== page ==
Lord Migdale: "As I understood their arguments counsel on both sides are agreed that it is always open to partners to provide that an asset acquired by the partnership should continue to appear in the partnership books at its original value. The question raised here is not whether it can be so agreed but whether in this case it was so agreed."
1 Cites

1 Citers



 
 Broadway Approvals Ltd -v- Odhams Press Ltd (No 2); CA 1965 - [1965] 1 WLR 805
 
Willis -v- Association of Universities of the British Commonwealth [1965] 1 QB 140; [1965] 2 All ER 393
1965
CA
Denning MR, Pearson, Salmon LJJ
Landlord and Tenant, Company
The landlord resisted renewal of the business tenancy saying that he intended to occupy the premises himself. The Court was asked whether the landlord could show the necessary intention under section 30(1)(g) where it intended to occupy the premises for the purposes of its business, but had passed a resolution to enter liquidation for the purposes of reconstruction and to transfer its assets to a successor company in order to convert from a limited company into a chartered company.
Lord Denning MR said: "The answer to [the point that the landlord did not intend to occupy the premises itself] is, I think, that the landlords did in fact intend to occupy the premises themselves even if only for the short time that should ensue before the transfer. Section 30(1)(g) of the Act of 1954 does not say for how long the landlord must intend to occupy himself, and the courts must fill the gap. It seems to me that in some cases even a short time may suffice. Take the case where the landlord intends to occupy the premises and to carry on business himself there for six months, and then transfer the business to his son as a family arrangement. I should have thought that the father would have sufficient intention to satisfy section 30(1)(g). But suppose the intention was after six months to transfer to a purchaser for cash, I should not expect that intention to suffice. Just as a purchaser within the previous five years cannot defeat the tenant (see section 30(2)), so also a purchaser shortly afterwards should not be able to defeat him. The matters that influence me are these. It is open to the landlord to complete the transfer before the day of hearing, in which case it is the successor's intention which counts - see section 30(1)(g) - save only that if that successor falls foul of section 30 (2) his intention does not count. Hence I would say that if the landlord intends to occupy the premises and carry on business himself there for a time, and then to transfer to a successor, his intention is sufficient to satisfy section 30(1)(g), unless the intended transfer is one which, if it had been made before the hearing, would have fallen within section 30(2) so as to render section 30(1)(g) unavailable.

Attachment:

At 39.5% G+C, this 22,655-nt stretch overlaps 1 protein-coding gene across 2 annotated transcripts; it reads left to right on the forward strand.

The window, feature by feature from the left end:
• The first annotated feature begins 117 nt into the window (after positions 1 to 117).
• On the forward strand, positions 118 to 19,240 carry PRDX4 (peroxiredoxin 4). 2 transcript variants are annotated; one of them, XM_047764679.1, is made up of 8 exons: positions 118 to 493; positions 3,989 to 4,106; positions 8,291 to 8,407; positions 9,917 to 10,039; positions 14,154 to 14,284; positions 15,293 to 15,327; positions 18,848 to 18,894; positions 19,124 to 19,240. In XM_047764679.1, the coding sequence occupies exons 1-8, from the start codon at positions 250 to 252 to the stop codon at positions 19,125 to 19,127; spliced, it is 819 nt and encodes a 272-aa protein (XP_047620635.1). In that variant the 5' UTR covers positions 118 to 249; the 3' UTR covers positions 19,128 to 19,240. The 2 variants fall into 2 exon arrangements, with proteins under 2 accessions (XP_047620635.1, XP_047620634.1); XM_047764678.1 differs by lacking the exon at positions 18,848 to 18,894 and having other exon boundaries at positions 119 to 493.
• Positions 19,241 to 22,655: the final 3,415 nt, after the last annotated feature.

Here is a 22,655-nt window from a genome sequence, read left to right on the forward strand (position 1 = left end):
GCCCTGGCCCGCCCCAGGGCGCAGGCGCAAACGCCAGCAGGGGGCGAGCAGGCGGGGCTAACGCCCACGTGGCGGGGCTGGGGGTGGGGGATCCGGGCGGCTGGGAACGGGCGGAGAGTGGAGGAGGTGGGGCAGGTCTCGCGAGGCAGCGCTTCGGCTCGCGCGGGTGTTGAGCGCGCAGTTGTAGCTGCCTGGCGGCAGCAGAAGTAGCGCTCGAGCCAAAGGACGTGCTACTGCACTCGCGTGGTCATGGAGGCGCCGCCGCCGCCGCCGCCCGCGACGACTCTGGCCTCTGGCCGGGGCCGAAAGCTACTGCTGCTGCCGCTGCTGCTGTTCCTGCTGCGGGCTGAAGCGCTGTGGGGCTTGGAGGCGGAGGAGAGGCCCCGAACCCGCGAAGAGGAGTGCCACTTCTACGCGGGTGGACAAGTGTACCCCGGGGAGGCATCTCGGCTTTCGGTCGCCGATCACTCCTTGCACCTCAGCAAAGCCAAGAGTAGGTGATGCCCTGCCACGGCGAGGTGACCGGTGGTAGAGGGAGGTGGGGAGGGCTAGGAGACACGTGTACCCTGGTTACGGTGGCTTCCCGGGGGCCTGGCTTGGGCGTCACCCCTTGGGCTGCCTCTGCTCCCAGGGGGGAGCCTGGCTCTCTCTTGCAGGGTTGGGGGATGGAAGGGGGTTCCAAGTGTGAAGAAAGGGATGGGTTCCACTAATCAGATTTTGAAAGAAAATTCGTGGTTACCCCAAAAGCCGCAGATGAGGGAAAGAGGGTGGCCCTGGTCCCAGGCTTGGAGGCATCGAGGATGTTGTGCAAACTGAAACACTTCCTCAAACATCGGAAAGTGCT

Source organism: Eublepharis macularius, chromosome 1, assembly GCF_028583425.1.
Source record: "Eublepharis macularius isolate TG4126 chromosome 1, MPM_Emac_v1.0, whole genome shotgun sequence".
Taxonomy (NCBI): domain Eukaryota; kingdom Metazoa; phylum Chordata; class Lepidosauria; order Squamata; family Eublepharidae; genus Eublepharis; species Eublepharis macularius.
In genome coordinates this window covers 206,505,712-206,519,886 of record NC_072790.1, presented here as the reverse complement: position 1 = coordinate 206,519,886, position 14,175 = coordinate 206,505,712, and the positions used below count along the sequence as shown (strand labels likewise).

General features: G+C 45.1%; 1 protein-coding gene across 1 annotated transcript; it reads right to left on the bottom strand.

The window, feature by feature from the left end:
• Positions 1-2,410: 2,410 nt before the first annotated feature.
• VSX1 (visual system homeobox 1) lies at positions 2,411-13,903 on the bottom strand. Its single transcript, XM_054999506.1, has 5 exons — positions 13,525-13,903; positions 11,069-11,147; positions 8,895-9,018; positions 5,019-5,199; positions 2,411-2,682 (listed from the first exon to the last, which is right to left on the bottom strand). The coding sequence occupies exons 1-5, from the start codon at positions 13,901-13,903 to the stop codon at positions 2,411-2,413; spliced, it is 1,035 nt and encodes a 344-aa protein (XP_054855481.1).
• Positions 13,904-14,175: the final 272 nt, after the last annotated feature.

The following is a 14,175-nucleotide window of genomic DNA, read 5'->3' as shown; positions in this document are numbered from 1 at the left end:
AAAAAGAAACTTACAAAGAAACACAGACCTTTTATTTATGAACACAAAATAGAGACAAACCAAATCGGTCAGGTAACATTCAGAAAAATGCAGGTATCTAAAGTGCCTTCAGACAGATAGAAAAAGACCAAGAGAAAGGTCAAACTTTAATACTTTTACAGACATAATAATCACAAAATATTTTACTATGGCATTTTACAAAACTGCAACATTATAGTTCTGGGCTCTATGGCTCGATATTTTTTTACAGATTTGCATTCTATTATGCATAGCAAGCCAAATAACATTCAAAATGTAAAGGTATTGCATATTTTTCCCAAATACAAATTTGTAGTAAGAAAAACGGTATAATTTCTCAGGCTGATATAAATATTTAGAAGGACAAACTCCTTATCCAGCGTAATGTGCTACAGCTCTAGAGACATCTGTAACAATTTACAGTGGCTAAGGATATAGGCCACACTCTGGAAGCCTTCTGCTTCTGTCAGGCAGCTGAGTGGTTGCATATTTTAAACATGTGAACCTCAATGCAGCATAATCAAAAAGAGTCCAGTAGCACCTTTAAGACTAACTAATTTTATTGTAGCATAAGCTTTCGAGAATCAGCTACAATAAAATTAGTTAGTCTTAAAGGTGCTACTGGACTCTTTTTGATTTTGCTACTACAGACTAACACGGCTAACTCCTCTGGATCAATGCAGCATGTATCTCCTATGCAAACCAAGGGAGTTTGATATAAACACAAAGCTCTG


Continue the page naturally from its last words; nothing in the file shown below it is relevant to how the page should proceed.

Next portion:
Applying those principles to this case it seems to me that the intent of the landlords is sufficient to satisfy section 30(1)(g). They intend to occupy the premises and to carry on their activities therein (by providing the detailed administration for the Universities Central Council on Admissions) and then to transfer their activities to their successors, the chartered company, without any payment in money or anything in the nature of sale or purchase.
The landlords have established, therefore, the statutory ground of opposition. The tenants are not entitled to a new lease."